Before you all (well, those of you of a certain age at least) gasp and wonder how it could be that I haven’t read this delightful little tome before, I assure you that I have. However, on our drive home today from our week at the coast, we listened to an unabridged audiobook version, and I can’t resist sharing some thoughts from this most recent acquaintance with the book.
For those of you who haven’t read it, 84 Charing Cross Road could I suppose be described as a sort of epistolary memoir. It comprises the correspondence between an American writer and bibliophile, Helene Hanff, and Frank Doel of Marks & Co, a London bookshop specialising in secondhand and antiquarian books. The correspondence starts in 1949 and covers the next two decades. Over time, others in the Marks & Co family join in, but the essential relationship is always that between bookbuyer Helene and bookseller Frank. In a horrible bit of blurb writing, it is described on the back of my (almost antiquarian itself) paperback as “the very simple story of the love affair between …”. Well, that cheapens it because it’s not a love affair in the usual sense. It’s a business relationship that also becomes a friendship. He is married, she is not … and no romance ever ensues.
I am not going to write a full review of the “story”, about how Helene sent “care packages” to the staff of Marks & Co to brighten up their postwar rations-ridden lives, about its humour and humanity. Rather, I thought I’d just share a couple of the comments she, a true bibliophile, makes about books and reading.
One is to do with marginalia. Hanff, like me, likes marginalia. She does it herself, and she likes it in the secondhand books she buys. She says in response to a book received as a gift:
I wish you hadn’t been so over-courteous about putting the inscription on a card instead of on the flyleaf . It’s the bookseller coming out in you all, you were afraid you’d decrease its value. You would have increased it for the present owner. (And possibly for the future owner. I love inscriptions on flyleaves and notes in margins, I like the comradely sense of turning pages someone else turned, and reading passages some one long gone has called my attention to.) (16 April 1951)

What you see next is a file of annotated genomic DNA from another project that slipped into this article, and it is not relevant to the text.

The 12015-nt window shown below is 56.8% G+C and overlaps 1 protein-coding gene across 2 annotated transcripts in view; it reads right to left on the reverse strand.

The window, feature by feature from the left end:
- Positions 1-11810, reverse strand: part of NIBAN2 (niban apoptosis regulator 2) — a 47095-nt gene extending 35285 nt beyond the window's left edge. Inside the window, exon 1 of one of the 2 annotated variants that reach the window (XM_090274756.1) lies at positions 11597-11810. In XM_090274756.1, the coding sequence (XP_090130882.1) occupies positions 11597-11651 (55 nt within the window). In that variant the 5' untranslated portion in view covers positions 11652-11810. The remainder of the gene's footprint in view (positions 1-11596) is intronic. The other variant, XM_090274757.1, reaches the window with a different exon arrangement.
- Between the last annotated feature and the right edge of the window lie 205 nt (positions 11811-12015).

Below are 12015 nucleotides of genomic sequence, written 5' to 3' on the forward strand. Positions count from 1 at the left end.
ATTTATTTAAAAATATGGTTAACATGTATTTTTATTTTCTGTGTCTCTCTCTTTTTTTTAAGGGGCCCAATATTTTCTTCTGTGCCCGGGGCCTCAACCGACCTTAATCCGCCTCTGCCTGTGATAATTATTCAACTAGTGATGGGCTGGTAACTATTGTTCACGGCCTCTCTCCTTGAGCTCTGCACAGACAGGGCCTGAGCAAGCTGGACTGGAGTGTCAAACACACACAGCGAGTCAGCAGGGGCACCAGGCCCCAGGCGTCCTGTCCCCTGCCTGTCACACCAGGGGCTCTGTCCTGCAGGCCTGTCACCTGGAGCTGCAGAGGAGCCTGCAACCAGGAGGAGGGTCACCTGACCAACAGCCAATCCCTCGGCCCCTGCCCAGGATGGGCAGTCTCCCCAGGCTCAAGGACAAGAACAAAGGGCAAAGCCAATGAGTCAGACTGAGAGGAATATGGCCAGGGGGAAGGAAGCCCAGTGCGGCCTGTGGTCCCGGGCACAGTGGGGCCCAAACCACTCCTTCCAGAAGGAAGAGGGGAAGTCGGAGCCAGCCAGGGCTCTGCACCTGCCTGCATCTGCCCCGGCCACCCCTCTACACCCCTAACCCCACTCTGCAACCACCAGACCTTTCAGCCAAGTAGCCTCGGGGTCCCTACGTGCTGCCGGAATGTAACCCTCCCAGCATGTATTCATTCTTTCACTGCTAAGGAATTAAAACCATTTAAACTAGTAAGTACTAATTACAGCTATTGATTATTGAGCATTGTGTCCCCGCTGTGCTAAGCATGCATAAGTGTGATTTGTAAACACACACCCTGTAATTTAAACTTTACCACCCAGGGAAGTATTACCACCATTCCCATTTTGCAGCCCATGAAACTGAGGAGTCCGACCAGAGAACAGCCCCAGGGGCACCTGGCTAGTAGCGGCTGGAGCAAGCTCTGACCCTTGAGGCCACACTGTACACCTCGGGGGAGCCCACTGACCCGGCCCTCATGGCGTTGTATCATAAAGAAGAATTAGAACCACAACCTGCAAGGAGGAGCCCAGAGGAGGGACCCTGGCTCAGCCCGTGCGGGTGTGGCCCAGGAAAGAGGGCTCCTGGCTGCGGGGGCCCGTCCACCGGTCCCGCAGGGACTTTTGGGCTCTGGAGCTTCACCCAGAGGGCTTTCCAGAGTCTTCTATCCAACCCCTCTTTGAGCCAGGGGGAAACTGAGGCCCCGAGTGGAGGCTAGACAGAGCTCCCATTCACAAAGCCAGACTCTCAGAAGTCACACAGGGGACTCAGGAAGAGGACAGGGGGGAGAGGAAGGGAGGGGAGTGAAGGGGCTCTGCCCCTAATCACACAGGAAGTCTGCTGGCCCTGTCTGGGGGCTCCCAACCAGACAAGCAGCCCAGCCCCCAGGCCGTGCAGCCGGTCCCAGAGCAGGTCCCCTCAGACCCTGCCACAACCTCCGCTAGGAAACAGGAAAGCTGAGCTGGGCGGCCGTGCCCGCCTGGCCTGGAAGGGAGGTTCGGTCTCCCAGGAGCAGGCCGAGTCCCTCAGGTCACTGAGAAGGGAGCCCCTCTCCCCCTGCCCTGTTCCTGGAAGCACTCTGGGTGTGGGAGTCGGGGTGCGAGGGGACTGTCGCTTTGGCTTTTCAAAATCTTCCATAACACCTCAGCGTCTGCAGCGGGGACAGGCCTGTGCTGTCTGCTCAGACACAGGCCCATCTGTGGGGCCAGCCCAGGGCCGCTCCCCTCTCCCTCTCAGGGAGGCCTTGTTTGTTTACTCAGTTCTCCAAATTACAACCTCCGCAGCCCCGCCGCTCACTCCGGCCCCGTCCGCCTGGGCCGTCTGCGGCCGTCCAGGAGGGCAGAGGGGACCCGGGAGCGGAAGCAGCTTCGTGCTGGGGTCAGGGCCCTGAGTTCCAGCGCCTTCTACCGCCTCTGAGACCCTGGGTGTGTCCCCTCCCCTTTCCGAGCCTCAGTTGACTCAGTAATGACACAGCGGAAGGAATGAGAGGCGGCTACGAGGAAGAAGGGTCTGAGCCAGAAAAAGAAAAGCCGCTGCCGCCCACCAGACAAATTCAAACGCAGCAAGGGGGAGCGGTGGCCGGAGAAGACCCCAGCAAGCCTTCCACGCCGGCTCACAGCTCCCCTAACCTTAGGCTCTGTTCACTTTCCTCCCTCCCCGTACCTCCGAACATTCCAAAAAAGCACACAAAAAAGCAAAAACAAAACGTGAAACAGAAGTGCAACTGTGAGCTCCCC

Another year, another book gift, and here is her response:
I do think it’s a very uneven exchange of Christmas presents. You’ll eat yours up in a week and have nothing left to show for it by New Year’s Day. I’ll have mine until the day I die – and die happy in the knowledge that I’m leaving it behind for someone else to love. I shall sprinkle pale pencil marks through it pointing out the best passages to some book-lover yet unborn. (12 December 1952).
Hanff was clearly a slow-reader and liked re-reading, but she was not sentimental about books per se. Here she is on managing her books:
I houseclean my books every spring and throw out those I’m never going to read again like I throw out clothes I’m never going to wear again. It shocks everybody. My friends are peculiar about books. They read all the bestsellers, they get through them as fast as possible, I think they skip a lot. And they NEVER read anything a second time so they don’t remember a word of it a year later. But they are profoundly shocked to see me drop a book in the wastebasket or give it away. The way they look at it, you buy a book, you read it, you put it on your shelf, you never open it again for the rest of your life BUT YOU DON’T THROW IT OUT! NOT IF IT HAS A HARD COVER ON IT! Why not? I personally can’t think of anything less sacrosanct that a bad book or even a mediocre book. (18 Sept 1952)
Ellen of Fat Books and Thin Women would agree I think. Check out her recent post in praise of re-reading, and see for yourselves. Those of you who’ve been reading my blog for a while will know that I too am not averse to a bit of re-reading. There is a special joy in revisiting loved books and learning from them anew, isn’t there?
Finally, (only) because I’m missing my Jane Austen meeting today due to the aforesaid travel, I will share with you her discovery of Jane Austen. Hanff, you see, was not one for “stories”. “It’s just stories. I don’t like stories” she wrote in an undated letter around 1963/64. She preferred history (“i-was-there-books”), essays, poetry and the like. However, in 1952, she discovered Jane Austen “and went out of my mind over Pride & Prejudice …”. I’m sure I would have liked Helene Hanff.